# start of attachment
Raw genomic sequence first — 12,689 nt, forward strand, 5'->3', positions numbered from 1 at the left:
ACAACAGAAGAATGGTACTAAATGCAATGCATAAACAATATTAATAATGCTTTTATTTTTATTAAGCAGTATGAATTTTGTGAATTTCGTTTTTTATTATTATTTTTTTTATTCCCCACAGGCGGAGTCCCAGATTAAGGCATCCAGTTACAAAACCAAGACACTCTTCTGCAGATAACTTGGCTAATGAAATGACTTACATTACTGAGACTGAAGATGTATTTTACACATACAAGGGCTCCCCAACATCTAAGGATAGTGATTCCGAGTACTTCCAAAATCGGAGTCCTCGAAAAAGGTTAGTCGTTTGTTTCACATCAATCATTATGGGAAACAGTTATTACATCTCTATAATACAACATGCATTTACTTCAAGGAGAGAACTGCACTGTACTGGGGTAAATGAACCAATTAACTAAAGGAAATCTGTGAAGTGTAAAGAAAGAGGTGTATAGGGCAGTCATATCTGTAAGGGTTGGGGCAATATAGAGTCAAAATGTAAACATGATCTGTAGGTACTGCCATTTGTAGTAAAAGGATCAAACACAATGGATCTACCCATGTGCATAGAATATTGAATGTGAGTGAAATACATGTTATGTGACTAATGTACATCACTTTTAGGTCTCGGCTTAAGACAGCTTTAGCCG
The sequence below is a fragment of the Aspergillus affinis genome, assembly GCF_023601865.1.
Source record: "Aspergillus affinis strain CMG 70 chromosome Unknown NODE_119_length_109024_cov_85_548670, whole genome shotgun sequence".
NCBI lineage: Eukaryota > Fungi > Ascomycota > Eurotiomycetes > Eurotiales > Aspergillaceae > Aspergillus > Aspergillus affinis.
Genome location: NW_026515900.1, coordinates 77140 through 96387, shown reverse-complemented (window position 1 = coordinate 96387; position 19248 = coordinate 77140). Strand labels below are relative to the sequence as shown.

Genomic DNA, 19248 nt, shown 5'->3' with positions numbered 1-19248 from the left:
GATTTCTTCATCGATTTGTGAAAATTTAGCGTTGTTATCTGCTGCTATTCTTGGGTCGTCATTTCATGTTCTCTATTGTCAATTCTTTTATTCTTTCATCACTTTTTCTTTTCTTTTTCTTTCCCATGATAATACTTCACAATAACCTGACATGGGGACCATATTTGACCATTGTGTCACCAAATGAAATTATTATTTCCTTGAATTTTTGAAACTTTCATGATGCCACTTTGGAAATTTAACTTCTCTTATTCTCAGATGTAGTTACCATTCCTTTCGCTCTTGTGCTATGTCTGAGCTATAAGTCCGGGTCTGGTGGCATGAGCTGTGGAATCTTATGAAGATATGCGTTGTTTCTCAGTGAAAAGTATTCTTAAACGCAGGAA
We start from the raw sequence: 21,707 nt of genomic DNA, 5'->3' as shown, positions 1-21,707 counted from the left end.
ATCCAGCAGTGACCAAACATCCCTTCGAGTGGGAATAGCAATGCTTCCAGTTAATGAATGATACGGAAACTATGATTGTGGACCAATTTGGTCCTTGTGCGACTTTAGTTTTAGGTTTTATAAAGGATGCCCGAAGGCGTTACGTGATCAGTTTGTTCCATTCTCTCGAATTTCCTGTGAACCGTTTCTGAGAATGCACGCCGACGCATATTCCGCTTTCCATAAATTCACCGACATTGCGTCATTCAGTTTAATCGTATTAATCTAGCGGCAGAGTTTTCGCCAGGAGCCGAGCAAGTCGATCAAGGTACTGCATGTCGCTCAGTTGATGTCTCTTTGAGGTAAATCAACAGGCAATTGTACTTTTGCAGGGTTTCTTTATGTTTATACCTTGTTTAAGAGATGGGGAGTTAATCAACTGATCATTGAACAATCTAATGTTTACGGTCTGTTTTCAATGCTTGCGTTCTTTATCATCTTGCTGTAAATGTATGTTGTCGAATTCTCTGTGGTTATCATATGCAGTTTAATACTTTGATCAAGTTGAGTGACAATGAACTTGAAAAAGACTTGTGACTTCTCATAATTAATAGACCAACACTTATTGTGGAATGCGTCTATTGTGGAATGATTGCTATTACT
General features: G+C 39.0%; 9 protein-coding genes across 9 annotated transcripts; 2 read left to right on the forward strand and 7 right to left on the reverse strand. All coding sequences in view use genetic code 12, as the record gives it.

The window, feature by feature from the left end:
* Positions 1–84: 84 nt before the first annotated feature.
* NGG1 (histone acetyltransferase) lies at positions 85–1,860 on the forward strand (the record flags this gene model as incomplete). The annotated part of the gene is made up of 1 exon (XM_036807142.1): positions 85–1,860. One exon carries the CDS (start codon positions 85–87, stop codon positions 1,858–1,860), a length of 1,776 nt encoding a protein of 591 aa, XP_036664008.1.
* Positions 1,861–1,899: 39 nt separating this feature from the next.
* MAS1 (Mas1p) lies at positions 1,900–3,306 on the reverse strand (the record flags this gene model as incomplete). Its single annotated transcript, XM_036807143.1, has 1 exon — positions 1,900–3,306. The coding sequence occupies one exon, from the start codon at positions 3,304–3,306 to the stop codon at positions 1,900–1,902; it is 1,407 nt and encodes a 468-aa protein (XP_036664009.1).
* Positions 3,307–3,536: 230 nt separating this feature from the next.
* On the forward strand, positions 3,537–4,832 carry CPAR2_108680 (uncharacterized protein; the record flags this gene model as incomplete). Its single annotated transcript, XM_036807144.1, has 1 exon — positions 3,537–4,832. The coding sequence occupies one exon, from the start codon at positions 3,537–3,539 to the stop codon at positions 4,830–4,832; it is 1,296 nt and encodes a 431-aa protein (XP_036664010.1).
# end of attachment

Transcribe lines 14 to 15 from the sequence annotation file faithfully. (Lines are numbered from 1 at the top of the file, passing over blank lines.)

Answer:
* NGG1 (histone acetyltransferase) lies at positions 85–1,860 on the forward strand (the record flags this gene model as incomplete). The annotated part of the gene is made up of 1 exon (XM_036807142.1): positions 85–1,860. One exon carries the CDS (start codon positions 85–87, stop codon positions 1,858–1,860), a length of 1,776 nt encoding a protein of 591 aa, XP_036664008.1.
* Positions 1,861–1,899: 39 nt separating this feature from the next.